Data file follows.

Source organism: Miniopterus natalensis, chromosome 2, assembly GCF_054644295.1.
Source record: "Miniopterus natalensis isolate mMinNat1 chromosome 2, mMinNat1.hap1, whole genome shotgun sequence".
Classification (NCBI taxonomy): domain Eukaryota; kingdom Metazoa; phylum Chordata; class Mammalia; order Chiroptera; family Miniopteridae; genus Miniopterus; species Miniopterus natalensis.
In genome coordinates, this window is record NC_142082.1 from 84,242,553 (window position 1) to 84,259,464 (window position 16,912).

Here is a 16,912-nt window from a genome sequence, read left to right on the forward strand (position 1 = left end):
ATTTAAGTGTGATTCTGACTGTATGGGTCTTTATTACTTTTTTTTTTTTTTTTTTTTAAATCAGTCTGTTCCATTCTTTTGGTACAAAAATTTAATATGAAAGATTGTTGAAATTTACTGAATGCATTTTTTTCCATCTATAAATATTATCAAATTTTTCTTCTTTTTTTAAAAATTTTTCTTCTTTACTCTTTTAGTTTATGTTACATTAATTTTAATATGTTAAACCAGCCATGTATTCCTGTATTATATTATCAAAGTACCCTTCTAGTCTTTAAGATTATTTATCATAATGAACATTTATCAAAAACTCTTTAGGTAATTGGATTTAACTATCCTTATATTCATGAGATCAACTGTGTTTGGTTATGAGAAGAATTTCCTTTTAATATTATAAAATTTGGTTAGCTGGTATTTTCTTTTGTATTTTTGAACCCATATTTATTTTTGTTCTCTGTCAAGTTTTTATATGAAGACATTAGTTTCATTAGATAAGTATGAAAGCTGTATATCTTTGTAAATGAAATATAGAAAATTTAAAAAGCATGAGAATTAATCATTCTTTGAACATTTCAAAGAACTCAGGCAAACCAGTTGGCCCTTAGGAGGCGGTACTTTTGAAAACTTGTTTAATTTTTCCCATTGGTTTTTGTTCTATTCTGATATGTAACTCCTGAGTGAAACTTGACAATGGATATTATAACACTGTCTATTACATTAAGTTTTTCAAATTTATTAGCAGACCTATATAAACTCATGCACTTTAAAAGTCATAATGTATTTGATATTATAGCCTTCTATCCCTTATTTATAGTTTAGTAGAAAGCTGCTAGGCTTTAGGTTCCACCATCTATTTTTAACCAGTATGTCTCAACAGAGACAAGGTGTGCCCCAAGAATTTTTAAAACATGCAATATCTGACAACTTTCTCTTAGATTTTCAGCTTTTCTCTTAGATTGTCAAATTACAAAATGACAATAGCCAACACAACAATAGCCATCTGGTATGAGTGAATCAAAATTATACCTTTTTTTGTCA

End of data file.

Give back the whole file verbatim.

Source organism: Miniopterus natalensis, chromosome 2, assembly GCF_054644295.1.
Source record: "Miniopterus natalensis isolate mMinNat1 chromosome 2, mMinNat1.hap1, whole genome shotgun sequence".
Classification (NCBI taxonomy): domain Eukaryota; kingdom Metazoa; phylum Chordata; class Mammalia; order Chiroptera; family Miniopteridae; genus Miniopterus; species Miniopterus natalensis.
In genome coordinates, this window is record NC_142082.1 from 84,242,553 (window position 1) to 84,259,464 (window position 16,912).

Here is a 16,912-nt window from a genome sequence, read left to right on the forward strand (position 1 = left end):
ATTTAAGTGTGATTCTGACTGTATGGGTCTTTATTACTTTTTTTTTTTTTTTTTTTTAAATCAGTCTGTTCCATTCTTTTGGTACAAAAATTTAATATGAAAGATTGTTGAAATTTACTGAATGCATTTTTTTCCATCTATAAATATTATCAAATTTTTCTTCTTTTTTTAAAAATTTTTCTTCTTTACTCTTTTAGTTTATGTTACATTAATTTTAATATGTTAAACCAGCCATGTATTCCTGTATTATATTATCAAAGTACCCTTCTAGTCTTTAAGATTATTTATCATAATGAACATTTATCAAAAACTCTTTAGGTAATTGGATTTAACTATCCTTATATTCATGAGATCAACTGTGTTTGGTTATGAGAAGAATTTCCTTTTAATATTATAAAATTTGGTTAGCTGGTATTTTCTTTTGTATTTTTGAACCCATATTTATTTTTGTTCTCTGTCAAGTTTTTATATGAAGACATTAGTTTCATTAGATAAGTATGAAAGCTGTATATCTTTGTAAATGAAATATAGAAAATTTAAAAAGCATGAGAATTAATCATTCTTTGAACATTTCAAAGAACTCAGGCAAACCAGTTGGCCCTTAGGAGGCGGTACTTTTGAAAACTTGTTTAATTTTTCCCATTGGTTTTTGTTCTATTCTGATATGTAACTCCTGAGTGAAACTTGACAATGGATATTATAACACTGTCTATTACATTAAGTTTTTCAAATTTATTAGCAGACCTATATAAACTCATGCACTTTAAAAGTCATAATGTATTTGATATTATAGCCTTCTATCCCTTATTTATAGTTTAGTAGAAAGCTGCTAGGCTTTAGGTTCCACCATCTATTTTTAACCAGTATGTCTCAACAGAGACAAGGTGTGCCCCAAGAATTTTTAAAACATGCAATATCTGACAACTTTCTCTTAGATTTTCAGCTTTTCTCTTAGATTGTCAAATTACAAAATGACAATAGCCAACACAACAATAGCCATCTGGTATGAGTGAATCAAAATTATACCTTTTTTTGTCA